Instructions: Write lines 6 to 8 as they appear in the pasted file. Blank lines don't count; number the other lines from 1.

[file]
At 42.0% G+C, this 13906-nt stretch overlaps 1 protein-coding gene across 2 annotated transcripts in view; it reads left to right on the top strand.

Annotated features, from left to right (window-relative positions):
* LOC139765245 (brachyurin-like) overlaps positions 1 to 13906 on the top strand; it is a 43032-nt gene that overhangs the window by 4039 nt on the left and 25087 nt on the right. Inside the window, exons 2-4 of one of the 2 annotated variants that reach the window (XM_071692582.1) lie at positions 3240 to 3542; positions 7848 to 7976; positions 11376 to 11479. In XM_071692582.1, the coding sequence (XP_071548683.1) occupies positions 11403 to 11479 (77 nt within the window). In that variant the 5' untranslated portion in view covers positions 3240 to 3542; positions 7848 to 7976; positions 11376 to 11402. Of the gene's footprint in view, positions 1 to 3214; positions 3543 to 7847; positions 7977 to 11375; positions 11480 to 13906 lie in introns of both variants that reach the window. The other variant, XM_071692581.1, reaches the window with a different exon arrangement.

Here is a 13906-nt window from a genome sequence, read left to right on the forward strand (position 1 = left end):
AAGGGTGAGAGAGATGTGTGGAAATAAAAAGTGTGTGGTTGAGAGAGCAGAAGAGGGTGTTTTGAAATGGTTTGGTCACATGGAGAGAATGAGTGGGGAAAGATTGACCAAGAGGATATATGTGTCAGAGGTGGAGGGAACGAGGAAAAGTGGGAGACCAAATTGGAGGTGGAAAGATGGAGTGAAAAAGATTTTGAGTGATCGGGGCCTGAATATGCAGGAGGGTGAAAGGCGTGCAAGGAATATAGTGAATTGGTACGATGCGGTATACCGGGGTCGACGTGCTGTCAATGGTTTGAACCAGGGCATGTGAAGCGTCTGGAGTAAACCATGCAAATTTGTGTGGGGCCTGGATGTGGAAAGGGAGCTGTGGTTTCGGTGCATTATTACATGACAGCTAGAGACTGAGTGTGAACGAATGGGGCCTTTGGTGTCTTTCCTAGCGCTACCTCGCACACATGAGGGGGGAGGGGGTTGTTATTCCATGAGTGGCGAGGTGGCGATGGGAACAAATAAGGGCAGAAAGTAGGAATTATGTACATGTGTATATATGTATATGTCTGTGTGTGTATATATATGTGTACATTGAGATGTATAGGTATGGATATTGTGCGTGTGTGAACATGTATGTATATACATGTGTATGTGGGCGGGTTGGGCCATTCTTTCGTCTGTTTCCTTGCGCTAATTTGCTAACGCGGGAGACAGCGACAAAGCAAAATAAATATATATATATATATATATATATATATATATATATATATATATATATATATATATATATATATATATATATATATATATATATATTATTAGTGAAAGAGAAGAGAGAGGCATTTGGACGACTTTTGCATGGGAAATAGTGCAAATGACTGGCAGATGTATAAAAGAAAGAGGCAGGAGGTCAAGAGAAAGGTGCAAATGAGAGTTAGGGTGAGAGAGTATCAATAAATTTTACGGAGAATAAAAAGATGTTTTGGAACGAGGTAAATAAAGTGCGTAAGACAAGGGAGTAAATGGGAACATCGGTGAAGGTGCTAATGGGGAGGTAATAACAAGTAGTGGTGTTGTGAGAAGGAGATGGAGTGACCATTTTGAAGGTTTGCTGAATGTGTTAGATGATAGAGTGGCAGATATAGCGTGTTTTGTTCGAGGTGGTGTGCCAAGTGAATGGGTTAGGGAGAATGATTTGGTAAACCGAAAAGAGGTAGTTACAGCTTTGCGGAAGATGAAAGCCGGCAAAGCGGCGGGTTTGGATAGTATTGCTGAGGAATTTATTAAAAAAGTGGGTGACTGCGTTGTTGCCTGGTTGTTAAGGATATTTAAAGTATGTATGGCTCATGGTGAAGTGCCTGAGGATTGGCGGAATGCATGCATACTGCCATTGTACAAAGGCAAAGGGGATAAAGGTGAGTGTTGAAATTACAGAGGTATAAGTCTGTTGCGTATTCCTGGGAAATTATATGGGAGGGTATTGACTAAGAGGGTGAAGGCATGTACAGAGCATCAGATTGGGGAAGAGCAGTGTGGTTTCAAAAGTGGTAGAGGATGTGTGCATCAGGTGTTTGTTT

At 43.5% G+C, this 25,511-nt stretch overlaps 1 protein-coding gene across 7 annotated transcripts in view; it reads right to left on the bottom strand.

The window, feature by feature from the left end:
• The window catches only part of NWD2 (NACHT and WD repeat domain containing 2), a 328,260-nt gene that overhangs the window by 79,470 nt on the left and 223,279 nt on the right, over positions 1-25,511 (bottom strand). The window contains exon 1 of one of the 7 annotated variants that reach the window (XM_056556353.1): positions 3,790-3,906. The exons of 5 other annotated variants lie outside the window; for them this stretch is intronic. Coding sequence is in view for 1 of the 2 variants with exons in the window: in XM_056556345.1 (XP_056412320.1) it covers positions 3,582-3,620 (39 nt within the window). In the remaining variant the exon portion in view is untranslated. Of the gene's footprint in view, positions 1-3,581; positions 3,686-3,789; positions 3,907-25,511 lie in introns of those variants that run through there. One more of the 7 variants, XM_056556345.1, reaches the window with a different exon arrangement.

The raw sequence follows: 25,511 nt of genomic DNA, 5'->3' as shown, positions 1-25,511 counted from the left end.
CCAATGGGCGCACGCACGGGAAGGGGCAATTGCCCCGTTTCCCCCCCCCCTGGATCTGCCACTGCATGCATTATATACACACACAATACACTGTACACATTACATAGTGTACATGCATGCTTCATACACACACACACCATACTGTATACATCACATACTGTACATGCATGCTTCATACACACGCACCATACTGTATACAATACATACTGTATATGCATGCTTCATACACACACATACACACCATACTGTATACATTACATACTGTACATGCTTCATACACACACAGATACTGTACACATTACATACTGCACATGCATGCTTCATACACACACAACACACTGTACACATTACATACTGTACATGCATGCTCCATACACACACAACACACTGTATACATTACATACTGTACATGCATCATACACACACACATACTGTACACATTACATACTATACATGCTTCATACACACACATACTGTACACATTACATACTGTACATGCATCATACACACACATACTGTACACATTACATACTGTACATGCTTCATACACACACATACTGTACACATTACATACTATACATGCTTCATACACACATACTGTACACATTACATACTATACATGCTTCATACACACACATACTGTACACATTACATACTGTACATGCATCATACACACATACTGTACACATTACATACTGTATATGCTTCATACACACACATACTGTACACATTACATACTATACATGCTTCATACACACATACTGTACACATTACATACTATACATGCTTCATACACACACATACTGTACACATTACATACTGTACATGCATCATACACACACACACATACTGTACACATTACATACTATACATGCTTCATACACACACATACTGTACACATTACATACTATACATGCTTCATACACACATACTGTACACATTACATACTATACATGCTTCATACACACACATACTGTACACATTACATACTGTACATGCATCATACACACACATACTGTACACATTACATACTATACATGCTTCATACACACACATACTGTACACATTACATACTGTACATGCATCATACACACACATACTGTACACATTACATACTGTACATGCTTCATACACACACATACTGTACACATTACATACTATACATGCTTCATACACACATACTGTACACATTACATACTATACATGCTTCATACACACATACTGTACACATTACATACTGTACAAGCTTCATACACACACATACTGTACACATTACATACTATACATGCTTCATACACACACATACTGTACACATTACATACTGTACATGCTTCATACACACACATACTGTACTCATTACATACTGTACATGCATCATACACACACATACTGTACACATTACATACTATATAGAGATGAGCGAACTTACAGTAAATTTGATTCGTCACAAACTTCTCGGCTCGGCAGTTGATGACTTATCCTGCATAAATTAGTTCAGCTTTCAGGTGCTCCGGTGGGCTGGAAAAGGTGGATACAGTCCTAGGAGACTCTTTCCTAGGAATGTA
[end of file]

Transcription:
At 43.5% G+C, this 25,511-nt stretch overlaps 1 protein-coding gene across 7 annotated transcripts in view; it reads right to left on the bottom strand.

The window, feature by feature from the left end:
• The window catches only part of NWD2 (NACHT and WD repeat domain containing 2), a 328,260-nt gene that overhangs the window by 79,470 nt on the left and 223,279 nt on the right, over positions 1-25,511 (bottom strand). The window contains exon 1 of one of the 7 annotated variants that reach the window (XM_056556353.1): positions 3,790-3,906. The exons of 5 other annotated variants lie outside the window; for them this stretch is intronic. Coding sequence is in view for 1 of the 2 variants with exons in the window: in XM_056556345.1 (XP_056412320.1) it covers positions 3,582-3,620 (39 nt within the window). In the remaining variant the exon portion in view is untranslated. Of the gene's footprint in view, positions 1-3,581; positions 3,686-3,789; positions 3,907-25,511 lie in introns of those variants that run through there. One more of the 7 variants, XM_056556345.1, reaches the window with a different exon arrangement.